“I am still in a bit of a daze really. “ he explained “It was only yesterday morning that I came out from under the influence.”

Mr. Billingsworth said that he was not sure how long he had been hypnotized for but believed it may have been as a long as several years.

“The last thing I remember I was in my early twenties. I was young, slim, had a full head of hair and used to love touring on my motorbike.” He reminisced. “I remember playing the guitar in a band, we were pretty good I think. We could have got somewhere, although I remember considering being a writer more than a performer.”

It appears that after undergoing hypnosis Mr. Billingsworth traded his motorbike in for a people carrier, and spent his subsequent weekends not at music festivals or bike rallies but at B&Q and Ikea.

“When I wasn’t on my bike, or with the band, I remember being quite sporty. I used to hate golf and love football. Now it appears I am a member of the local golf club and its social society!”

The changes in his hobbies appear to have been even more wide-ranging.

“I can’t play the guitar very well anymore. I don’t think I have been to a drunken after-show party in years. I am now an IT project manager following a structured development methodology, not changing the world through subversive writing.”

Mark also explained how he came out of his seemingly decades long trance.

“Well it was yesterday morning. I was startled out of the trance when my two year old son threw his breakfast into my face and my apparent hypnotist asked me why I hadn’t put the shelves up in the study.”

Friday, January 12, 2007

Man hospitalised attempting to complete a year in a month

Jason Billingsworth, 26, was today reliving his last few days for the press after being discharged from Barking Hospital. “Well you know, we all live a fast paced lifestyle these days,” said the unemployed van driver from Dagenham. “I had read all these facts in the newspaper, like, about how much we eat and drink in a year. Well you know I thought that must take a lot of time.”

Mr Billingsworth explained that he decided to free up as much time as possible later on in the year by consuming his total amount of food and drink in the month of January.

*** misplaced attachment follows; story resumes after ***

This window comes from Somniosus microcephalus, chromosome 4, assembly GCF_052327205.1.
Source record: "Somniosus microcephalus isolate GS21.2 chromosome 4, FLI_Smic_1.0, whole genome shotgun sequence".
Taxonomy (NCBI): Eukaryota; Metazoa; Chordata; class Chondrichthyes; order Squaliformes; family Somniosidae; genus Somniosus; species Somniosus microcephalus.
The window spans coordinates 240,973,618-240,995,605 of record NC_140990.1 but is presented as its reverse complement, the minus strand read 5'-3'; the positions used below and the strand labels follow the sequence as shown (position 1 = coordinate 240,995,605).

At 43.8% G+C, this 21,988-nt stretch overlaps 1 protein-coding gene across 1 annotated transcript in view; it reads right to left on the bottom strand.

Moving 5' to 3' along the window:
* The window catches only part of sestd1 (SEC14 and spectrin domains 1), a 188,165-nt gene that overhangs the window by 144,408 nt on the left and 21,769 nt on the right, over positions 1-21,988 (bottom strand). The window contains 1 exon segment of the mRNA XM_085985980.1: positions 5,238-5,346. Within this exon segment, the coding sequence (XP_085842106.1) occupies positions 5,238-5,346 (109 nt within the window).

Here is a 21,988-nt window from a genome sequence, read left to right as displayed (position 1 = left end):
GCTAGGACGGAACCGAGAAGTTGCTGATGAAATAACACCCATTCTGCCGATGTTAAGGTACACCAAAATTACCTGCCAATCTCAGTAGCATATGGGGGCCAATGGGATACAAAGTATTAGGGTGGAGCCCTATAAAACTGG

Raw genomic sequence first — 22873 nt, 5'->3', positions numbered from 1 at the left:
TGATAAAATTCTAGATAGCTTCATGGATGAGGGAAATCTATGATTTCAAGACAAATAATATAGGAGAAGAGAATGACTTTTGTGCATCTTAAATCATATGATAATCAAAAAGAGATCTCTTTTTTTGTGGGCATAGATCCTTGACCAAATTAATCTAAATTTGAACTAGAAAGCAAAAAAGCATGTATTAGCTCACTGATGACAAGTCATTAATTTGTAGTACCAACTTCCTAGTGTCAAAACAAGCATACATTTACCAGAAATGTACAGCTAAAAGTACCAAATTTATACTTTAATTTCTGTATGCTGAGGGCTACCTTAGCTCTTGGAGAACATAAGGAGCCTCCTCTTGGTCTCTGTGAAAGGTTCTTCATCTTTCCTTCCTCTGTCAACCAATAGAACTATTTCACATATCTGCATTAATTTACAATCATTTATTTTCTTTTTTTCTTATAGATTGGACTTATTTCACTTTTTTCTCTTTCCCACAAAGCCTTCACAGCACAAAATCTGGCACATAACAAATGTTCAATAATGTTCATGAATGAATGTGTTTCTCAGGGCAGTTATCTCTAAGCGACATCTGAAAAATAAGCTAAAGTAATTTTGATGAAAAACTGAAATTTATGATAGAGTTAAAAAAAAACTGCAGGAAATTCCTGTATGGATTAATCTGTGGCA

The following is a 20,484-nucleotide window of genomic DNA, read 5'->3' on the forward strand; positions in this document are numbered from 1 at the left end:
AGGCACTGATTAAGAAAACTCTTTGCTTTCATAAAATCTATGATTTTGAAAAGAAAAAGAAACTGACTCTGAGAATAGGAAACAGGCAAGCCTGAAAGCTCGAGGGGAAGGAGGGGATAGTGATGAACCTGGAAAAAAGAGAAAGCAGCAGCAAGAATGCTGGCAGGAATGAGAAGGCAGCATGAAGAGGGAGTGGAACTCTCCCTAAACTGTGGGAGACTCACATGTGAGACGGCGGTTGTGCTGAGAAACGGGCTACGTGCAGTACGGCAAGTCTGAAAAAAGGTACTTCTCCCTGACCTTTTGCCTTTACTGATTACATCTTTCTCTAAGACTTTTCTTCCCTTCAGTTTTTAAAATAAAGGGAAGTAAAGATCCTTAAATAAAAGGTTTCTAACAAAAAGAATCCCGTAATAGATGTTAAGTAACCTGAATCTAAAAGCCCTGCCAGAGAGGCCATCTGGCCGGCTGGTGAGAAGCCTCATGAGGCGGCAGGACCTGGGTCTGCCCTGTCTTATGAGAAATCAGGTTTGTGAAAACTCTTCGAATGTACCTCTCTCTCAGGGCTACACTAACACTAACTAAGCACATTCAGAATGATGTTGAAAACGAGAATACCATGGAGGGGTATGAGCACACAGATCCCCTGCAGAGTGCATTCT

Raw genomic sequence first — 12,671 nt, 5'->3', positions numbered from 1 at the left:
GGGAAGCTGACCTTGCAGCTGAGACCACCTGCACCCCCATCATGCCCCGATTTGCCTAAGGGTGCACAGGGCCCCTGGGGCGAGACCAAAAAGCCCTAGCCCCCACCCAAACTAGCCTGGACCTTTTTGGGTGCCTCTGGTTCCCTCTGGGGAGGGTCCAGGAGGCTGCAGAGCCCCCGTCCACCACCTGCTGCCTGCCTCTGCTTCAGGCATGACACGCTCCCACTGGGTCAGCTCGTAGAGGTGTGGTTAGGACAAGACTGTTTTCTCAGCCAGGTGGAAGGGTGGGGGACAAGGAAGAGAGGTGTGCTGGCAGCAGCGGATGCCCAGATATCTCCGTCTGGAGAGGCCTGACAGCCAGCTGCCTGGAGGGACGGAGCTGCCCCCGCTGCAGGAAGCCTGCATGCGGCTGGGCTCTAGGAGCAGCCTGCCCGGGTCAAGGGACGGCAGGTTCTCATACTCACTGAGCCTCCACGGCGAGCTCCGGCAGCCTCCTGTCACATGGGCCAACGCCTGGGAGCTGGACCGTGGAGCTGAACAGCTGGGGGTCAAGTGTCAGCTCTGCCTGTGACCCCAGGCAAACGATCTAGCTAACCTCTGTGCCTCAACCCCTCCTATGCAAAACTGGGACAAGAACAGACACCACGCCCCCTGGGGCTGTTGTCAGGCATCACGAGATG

“Think of the time I’m gonna save not shopping, eating or crapping. It was a blinding idea.” he explained. “I was even more clever than that too. I read that a packet of crisps a day was a equivalent to five litres of cooking fat. Well I like my crisps, but I know I can drink quicker than I can eat. So I got myself 5 litres of cooking fat and polished that right off.”

Mr Billingsworth explained further ingenuity. “The 45 portions of chips was a challenge. Its two meals a day that. But I had lots of chip butties which put a massive dent in the amount of bread I have to eat.”

“Of course I was really looking forward to all the beer,” said Jason, whilst smoking 3 cigarettes at once. “100 litres in a month! Marvelllous! I am not sure how much I got through, because I passed out an ended up in the hospital. It must have been a fair amount mind, as I was in their toilet for four hours pissing rusty water out me arse.”

Mr Billingsworth is undaunted by the trip to A&E, as he said that was on his list anyway.

“I have to get off home now, as the pizza boy should be arriving soon with the low-loader.”

Thursday, January 11, 2007

Price of Euro notes rising

Following a spate of revelations regarding the contamination of Euro notes with cocaine, the street price of the notes is now rising above face value.

The most prized notes are those from the Republic of Ireland, where a recent study found that 100% of the notes have traces of cocaine. However also prized are Spanish notes, as they are almost certain to contain the class A drug.

Patrick McHugh of the Central Bank of Ireland raised concerns over the money supply. “It is a double whammy, to be sure. Notes are being taken out of circulation by people trying to get their hands on the cocaine, this is putting a huge pressure on the amount of coinage in circulation. That is what is really getting up my nose.”

Garda Inspector Bill O’Reilly said that the effect on street life in Dublin was immediately noticeable. “Its pretty amazing watching people trading in the streets,” he said. “They are bartering way above market rates to get their hands on the notes. It just isn‘t normal to see people wandering the streets of Dublin with a pig under each arm. Normally the left one is empty.”